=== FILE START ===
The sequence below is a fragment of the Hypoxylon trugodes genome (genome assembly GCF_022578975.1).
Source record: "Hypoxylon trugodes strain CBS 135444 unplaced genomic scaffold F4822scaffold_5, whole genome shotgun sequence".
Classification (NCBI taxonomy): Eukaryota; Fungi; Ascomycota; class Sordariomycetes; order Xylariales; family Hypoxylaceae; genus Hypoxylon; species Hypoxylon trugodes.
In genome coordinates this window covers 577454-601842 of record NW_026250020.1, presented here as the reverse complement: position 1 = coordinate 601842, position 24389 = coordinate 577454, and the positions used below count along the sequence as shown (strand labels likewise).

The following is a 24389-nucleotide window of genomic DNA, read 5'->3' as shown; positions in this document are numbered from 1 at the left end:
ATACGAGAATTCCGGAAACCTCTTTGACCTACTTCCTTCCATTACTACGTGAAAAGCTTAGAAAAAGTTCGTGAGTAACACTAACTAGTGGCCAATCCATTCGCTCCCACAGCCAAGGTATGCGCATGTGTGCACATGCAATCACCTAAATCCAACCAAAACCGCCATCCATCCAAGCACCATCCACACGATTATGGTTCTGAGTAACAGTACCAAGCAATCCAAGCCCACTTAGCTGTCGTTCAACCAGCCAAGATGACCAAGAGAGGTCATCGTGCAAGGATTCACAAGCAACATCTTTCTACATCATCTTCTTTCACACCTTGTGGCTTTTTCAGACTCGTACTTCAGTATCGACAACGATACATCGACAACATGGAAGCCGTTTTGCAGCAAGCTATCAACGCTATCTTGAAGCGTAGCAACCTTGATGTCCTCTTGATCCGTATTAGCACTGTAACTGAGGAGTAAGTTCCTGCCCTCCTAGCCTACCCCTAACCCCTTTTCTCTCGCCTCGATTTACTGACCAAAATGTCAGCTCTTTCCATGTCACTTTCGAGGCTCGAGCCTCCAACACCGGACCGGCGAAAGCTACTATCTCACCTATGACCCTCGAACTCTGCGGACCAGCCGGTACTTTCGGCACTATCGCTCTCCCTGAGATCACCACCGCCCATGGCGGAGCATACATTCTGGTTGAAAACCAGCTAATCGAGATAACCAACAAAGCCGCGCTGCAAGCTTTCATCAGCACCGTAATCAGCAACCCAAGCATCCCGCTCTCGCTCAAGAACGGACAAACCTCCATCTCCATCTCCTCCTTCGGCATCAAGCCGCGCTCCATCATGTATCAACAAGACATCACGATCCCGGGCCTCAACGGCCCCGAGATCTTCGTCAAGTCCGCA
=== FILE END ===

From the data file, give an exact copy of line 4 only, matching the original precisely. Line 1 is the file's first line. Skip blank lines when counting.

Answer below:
In genome coordinates this window covers 577454-601842 of record NW_026250020.1, presented here as the reverse complement: position 1 = coordinate 601842, position 24389 = coordinate 577454, and the positions used below count along the sequence as shown (strand labels likewise).